Replacement theory and American Indians

“Replacement theory” comes to my mind often; it has since I first heard the idea that at some point in the near future, white people are going to be a “majority minority” in America. In other words, we white folks will no longer be 50 percent of the total population, but we will be the biggest of the several rainbow groups that are “replacing” us. The fact that white now includes people of southern and eastern European extraction, Italian Catholics and Greek Orthodox—folks who a few generations ago, roughly before WW II, were not the Northern European, Scotch and English who had dominated the first century or two of white settlement—is not discussed.

The Baltimore harbor ship and bridge catastrophe, in which laborers from El Salvador, Guatemala, Honduras and Mexico who were patching pavement on the bridge in the middle of the night were lost in the collision, brought Replacement to my mind again. Those midnight workers, and millions of others in low-end and often nighttime jobs in health care, the service industry, and dangerous meat packing plants, constitute a sizable portion of the swelling numbers of non-whites who are changing the nation’s population statistics. Replacing us.

We sometimes hear from dairy and field crop farmers that they cannot find enough workers from our still mostly white citizenry, that they have to rely on documented and undocumented immigrants—who are often labeled Asian, Mexican, Black, Brown—to get food on our tables. But we hear more often about the crisis at the border. We are asked to fear immigrants, to consider them criminal and even immediate personal threats. (And we blur our own immigrant roots as we fear theirs.)

At the same time, we whites fervently watch majority Black professional football and basketball, and cheer for the highest paid immigrant in the country, Shohei Ohtani, as he plays baseball for the Los Angeles Dodgers. Our long history with Asian, and especially Japanese, immigrants, is not pretty. As a nation, we’ve admitted that our World War II internment camps were wrong by actually paying reparations. But we still fear Asian dominance in our elite universities. And most whites—me included—cannot differentiate Asians with roots in a dozen different countries and cultures on their appearance.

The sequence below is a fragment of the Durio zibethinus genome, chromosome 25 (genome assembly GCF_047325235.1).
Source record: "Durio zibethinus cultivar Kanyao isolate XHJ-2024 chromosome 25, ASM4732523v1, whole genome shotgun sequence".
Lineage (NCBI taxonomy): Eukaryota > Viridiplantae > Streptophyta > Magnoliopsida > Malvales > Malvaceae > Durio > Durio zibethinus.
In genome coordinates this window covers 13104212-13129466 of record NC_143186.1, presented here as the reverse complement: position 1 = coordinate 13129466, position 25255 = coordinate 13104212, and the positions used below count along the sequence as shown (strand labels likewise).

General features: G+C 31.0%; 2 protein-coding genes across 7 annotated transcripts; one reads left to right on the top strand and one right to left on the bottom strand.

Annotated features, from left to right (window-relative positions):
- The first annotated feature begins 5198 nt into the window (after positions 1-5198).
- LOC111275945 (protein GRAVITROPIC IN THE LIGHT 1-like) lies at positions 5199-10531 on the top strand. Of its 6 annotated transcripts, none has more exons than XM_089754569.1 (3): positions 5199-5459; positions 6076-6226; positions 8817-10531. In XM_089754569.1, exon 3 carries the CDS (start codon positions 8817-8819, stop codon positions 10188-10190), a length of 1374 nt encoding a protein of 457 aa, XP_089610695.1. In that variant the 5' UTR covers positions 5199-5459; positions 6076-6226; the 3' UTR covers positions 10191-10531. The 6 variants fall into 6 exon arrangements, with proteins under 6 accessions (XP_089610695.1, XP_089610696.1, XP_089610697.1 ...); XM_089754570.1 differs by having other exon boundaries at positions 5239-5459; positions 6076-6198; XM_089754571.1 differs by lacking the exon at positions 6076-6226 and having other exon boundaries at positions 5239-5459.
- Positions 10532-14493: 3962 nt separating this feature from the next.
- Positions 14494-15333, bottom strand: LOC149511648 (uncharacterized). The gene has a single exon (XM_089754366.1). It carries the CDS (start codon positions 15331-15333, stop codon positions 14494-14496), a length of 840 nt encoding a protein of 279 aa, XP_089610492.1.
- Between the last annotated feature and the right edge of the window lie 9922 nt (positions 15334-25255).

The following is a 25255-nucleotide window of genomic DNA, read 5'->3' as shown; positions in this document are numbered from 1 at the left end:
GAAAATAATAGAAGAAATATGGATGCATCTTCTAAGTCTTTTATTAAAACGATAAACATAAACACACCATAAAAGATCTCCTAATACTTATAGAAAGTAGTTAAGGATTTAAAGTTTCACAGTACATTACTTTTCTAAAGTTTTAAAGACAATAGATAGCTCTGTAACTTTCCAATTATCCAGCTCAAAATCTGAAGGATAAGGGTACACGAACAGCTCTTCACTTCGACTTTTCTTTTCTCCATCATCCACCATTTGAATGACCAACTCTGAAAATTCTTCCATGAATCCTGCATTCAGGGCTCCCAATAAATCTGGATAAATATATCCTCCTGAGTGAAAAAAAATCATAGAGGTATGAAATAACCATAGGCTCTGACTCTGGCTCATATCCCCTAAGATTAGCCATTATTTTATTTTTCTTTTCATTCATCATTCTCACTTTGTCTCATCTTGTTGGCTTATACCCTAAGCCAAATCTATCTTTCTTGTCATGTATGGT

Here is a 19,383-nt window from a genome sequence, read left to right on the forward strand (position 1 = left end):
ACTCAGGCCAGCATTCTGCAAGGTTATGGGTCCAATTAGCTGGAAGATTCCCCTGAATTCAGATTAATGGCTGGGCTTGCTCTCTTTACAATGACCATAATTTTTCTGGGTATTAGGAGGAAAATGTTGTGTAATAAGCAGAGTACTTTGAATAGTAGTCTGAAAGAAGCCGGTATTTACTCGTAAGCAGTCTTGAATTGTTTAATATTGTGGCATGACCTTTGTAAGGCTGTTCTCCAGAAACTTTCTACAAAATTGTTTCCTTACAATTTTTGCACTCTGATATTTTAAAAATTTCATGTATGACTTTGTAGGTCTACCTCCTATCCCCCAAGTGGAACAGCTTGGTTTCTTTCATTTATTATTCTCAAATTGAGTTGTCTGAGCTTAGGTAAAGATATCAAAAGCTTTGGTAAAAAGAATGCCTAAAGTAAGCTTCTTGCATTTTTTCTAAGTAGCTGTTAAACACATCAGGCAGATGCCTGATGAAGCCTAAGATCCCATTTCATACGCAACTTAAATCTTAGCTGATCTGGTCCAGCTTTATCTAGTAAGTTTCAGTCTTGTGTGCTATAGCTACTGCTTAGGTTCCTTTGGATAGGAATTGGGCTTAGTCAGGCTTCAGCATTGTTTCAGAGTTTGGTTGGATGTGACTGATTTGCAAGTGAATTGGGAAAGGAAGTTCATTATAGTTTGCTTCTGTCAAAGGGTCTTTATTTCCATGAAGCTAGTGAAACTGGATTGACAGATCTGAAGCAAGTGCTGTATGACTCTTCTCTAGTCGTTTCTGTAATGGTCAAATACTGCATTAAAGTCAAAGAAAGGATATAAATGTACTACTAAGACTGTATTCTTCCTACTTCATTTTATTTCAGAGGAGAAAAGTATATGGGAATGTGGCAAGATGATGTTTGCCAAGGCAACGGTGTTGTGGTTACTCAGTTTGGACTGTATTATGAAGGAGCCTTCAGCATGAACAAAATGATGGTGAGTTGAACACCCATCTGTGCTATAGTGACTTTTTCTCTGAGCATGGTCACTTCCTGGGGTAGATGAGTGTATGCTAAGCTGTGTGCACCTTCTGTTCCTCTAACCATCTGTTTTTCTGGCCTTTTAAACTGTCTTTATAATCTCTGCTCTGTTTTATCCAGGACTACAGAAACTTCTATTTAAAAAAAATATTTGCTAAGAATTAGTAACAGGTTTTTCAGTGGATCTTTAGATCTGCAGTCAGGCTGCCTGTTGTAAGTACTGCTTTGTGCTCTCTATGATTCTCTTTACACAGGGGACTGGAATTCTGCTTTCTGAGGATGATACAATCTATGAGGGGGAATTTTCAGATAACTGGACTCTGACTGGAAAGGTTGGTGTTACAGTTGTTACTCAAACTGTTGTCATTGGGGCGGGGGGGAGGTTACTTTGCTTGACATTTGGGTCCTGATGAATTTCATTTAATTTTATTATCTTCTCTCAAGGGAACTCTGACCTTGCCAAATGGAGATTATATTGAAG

It’s not only sports. African-Americans play big in music and entertainment, and Latinos are making their marks. African-American astrophysicist Neil deGrasse Tyson explains his specialty on television, and correspondents—many of them women—with names that say Latina, African, south or east Asian give us the news from around the world. We are also learning that African-American women were prominent early in women’s suffrage movement, and that women, even Black women, are and have been involved in science and national defense for decades.

Somehow, in the middle of all this, rest a number of white Americans who see themselves being squeezed out by people of color. They are scared and thrilled by LeBron James and Beyonce, and only scared by TV stories from the border. They don’t think much at all about the meat packing plants, the landscapers and the drywallers, hospital aides and cleaners who keep them in food and health. They’ll eat at a Mexican restaurant while advocating for a border wall. Consistency is not required when we’re talking Replacement. We can shuffle to allow “our” Mexicans to have restaurants and do our lawn care.

American Indians sit in a unique place in this color constellation. If you are in any way Native American, you are not an immigrant—though ancestors from many places outside of the Americas might be strong in your personal genetic background. You are not taking a white person’s land—which in fact has been taken from you! Or job or livelihood, which also, maybe more indirectly by prejudice and white peoples’ lies and liquor, have been denied to you.

You are also, in these times of climate change and social upheaval, a carrier of important knowledge and a survivor of broken treaties and boarding schools for which we feel guilt. It is now generally agreed that traditional Native American care of land and water was healthier than Euro-American practices that have resulted in severe fires, floods, and fish and wildlife loss. We now admit that taking children from Indian parents and forcibly indoctrinating them in boarding schools was wrong, that breaking treaties and stealing land was illegal.

Maybe American Indians can be the honest brokers in the controversy over Replacement. One, historically they were replaced. And Indians today carry the DNA of most immigrant groups from the first Anglo-settlers through slavery and bracero programs. And unlike the rest of us, Native Americans have fought in ALL of our wars—from the Revolution through the Civil War to Vietnam, Iraq, and Afghanistan. They are—even those with small quantum Native blood counts—indigenous, patriotic, and not Replacers.

I humbly suggest we have a council of Indian elders from across the States meet and consider the questions of immigration and demographics. It would be hard not to listen to them.

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